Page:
The general framework of NES is given as follows: At each time step, the algorithm samples new samples , with being the search distribution parameterized by . Let be the objective function to maximize. The expected function value under the search distribution is
Using the log-likelihood trick, the gradient w.r.t. the parameters can be written as
from which we obtain the Monte-Carlo estimate
of the search gradient. The key step of NES then consists of replacing this gradient by the natural gradient
is the Fisher information matrix (See Fig.1 for an illustration). This leads to a straightforward scheme of natural gradient ascent for iteratively updating the parameters
The sequence of 1) sampling an offspring population, 2) computing the corresponding Monte Carlo estimate of the gradient, 3) transforming it into the natural gradient, and 4) updating the search distribution, constitutes one iteration of NES.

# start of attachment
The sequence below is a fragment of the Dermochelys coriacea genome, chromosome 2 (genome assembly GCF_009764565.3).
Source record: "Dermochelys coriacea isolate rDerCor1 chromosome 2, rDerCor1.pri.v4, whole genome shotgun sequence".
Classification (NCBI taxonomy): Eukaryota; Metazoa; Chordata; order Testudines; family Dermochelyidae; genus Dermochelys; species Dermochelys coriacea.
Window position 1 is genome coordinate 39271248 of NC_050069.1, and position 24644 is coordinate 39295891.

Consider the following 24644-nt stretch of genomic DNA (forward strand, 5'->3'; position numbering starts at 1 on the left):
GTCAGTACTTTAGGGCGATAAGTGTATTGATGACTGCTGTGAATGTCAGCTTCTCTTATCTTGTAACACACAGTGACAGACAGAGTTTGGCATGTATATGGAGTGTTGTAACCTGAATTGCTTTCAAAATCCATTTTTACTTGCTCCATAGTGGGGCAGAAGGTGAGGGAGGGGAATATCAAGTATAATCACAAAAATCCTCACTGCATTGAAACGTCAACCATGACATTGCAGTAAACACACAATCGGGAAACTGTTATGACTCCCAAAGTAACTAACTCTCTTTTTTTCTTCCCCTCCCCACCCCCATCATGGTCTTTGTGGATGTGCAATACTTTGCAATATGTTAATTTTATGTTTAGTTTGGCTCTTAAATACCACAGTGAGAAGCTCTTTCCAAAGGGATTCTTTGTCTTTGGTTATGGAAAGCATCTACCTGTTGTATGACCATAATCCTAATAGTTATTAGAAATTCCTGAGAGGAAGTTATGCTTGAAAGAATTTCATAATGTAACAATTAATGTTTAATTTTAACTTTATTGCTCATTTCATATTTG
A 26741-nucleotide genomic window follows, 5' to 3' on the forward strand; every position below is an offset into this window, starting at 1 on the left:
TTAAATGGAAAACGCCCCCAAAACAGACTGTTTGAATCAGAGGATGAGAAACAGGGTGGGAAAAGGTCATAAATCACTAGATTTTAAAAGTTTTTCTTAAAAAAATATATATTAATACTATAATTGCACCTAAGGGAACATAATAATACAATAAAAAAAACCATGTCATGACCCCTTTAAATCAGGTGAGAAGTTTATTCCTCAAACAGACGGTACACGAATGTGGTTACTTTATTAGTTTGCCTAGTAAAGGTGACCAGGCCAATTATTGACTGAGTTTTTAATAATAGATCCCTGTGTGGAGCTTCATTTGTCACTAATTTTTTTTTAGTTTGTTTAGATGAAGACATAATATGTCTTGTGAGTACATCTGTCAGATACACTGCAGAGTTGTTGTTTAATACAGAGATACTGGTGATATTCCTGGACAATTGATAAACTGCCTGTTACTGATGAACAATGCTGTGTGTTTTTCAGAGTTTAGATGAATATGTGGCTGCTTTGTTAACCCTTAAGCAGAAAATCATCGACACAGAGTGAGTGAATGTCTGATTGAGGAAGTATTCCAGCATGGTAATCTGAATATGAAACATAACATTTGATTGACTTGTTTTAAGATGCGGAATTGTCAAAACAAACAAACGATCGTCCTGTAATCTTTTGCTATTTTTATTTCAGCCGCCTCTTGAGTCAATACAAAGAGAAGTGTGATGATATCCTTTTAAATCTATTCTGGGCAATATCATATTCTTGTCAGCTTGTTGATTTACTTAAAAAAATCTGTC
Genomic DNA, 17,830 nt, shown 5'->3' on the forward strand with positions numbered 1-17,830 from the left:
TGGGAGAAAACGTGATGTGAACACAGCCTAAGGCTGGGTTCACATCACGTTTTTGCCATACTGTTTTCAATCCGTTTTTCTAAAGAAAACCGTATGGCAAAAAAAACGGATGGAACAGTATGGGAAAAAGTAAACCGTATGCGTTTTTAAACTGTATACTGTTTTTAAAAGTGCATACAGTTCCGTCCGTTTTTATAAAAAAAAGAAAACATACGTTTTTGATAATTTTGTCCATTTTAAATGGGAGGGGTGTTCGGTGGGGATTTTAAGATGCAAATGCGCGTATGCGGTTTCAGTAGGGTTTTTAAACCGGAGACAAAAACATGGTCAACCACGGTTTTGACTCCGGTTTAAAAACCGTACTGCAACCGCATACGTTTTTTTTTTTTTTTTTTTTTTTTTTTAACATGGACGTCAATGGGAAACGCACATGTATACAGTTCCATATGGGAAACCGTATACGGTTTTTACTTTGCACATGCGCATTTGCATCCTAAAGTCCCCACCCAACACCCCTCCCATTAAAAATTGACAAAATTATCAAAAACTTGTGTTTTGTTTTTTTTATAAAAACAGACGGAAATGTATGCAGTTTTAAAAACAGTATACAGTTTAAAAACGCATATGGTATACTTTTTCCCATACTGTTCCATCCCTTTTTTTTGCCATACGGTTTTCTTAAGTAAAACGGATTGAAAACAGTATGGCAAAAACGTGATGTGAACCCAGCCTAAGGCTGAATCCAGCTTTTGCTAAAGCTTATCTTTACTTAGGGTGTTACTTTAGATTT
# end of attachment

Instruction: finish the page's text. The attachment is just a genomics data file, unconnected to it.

3 Natural gradient of the rank-one covariance matrix approximation
In this paper, we consider a special formulation of the covariance matrix
with parameter set
. The special part of the parameterization is the vector, which corresponds to the predominant direction of . This allows the search distribution to be aligned in any direction by adjusting , enabling the algorithm to follow valleys not aligned with the current coordinate axes, which is essential for solving non-separable problems.
Since should always be positive, following the same procedure in , we parameterize , so that can be adjusted freely using gradient descent without worrying about becoming negative. The parameter set is adjusted to accordingly.
From the derivation of , the natural gradient on the sample mean is given by
In the subsequent discussion we always assume for simplicity. It is straightforward to sample from 111For succinctness, we always assume the mean of the search distribution is . This can be achieved easily by shifting the coordinates. by lettting , , then